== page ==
Imagine: Your company's riding high on the success of the new Java applications you installed last year. With Internet access to your legacy applications, you've been able to hold your sales support staff constant while experiencing a 50% increase in sales. Prospective customers are accessing your web site for pricing, ordering, automated credit checks and to schedule delivery.
Your mobile sales force does all of that and more for complex proposals. Now imagine the moment when the data center that houses your web server suffers a disaster. You're on your way to the hot site before it comes to you: 'How will Internet traffic from my customers and sales staff find me at my hot site location?'
Fiction or Reality?
When visionaries look into the future to describe the brave new world of business empowered by the Internet, few look at the shadow side: the vulnerability that results from all the advantages inherent in doing business over the Internet. Advantages like running more efficiently, reaching new markets, cutting down on administrative overhead, and providing your suppliers, customers employees and business partners around the world with 24-hour access.
Is this scenario science fiction? Not at all, and this future is rapidly becoming the present. IBM conducts a worldwide Internet Market Survey which is updated quarterly to reflect the rapidly changing landscape. As Figure 1 shows, a six month snapshot shows dramatic growth of usage of the Internet. The rising use of IP technologies is transforming the traditional business model. Our core business processes are being re-engineered to leverage the Internet, corporate intranets and extranets. The benefits are clear: increased efficiency, new routes to market, reduced overhead, improved customer service. As Figure 2 illustrates, the growth of business on the web is literally exploding in the second half of this decade. As the benefits become more obvious, the race to implement the underlying applications and connectivity is on. The writing is on the wall: those who dare ignore it endanger their competitiveness, and even their survival.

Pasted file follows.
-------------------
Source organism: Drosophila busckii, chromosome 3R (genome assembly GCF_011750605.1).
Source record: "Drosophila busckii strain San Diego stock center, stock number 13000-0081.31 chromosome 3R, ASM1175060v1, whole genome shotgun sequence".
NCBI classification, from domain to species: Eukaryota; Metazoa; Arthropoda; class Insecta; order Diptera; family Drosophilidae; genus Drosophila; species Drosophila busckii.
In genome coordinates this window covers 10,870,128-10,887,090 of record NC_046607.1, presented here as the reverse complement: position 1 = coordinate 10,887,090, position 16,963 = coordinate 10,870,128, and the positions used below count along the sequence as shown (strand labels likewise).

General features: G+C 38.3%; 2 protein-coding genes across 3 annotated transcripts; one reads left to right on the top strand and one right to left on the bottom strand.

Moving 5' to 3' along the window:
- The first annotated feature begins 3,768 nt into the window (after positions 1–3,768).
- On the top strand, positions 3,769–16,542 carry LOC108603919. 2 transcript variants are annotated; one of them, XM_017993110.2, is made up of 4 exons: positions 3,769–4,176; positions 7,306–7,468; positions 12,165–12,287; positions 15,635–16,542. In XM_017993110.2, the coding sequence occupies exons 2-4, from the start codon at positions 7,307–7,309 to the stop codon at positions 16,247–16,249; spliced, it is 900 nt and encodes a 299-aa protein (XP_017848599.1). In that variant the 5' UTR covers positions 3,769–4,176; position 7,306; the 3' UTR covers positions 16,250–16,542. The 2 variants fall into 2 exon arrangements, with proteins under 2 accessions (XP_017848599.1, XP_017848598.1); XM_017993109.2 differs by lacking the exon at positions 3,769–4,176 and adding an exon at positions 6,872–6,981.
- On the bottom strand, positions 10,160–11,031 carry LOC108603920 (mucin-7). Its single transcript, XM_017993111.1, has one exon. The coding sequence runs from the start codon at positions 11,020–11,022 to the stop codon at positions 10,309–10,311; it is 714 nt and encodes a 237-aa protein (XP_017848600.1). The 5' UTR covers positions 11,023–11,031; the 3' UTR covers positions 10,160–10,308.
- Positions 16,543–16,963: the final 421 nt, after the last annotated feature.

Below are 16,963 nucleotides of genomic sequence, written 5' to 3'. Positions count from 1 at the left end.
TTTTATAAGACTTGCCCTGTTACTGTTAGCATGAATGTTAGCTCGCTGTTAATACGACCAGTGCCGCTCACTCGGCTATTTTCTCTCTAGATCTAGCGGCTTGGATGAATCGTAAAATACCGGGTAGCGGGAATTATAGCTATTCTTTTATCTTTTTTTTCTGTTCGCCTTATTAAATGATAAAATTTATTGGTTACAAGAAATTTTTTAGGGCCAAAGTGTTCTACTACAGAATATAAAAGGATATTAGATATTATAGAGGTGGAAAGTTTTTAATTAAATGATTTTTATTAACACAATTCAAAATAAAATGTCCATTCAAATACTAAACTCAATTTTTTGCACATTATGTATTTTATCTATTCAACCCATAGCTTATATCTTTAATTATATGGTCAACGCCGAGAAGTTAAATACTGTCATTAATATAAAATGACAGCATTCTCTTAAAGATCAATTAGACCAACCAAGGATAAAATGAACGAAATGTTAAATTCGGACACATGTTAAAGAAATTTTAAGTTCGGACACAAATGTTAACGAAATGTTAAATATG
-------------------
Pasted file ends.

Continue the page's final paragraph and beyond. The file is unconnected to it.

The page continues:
Oenophiles Take Note
Virtual Vineyards is an upstart business that is changing how we buy wine. Oenophiles (that's wine fanciers to the uninitiated) are attracted to the site by information, namely the expert advice of wine expert Peter Granoff. He personally tastes and reports on wine which you can then purchase through the site. Another attraction is the single source Virtual Vineyards provides for high quality, low volume vintages. They take CyberCash or credit card. In the first year they achieved over $1 M in sales, and in the second expanded their work force to 14 full-time workers to handle over 80,000 visits per month as they enjoyed a 370% growth rate. Without their connection to their customers, there is no business.
Where Fortunes are Made and Lost
Of course your company probably isn't in the wine business, so let's look at a business that is a little more mainstream. With the meteoric rise in the stock market over the last decade, you can't get much more mainstream than the brokerage business. Baby boomers are investing like crazy, trying to prepare for a well-earned retirement. And, increasingly they're being drawn to on-line trading. The appeal is convenience and price! Charles Schwab was one of the first discount brokerage firms to leverage the Internet when they set up a web site in March of 1996. Already half of all new accounts are opened by investors using the Net, and three out of ten buy and sell orders are coming through the Net.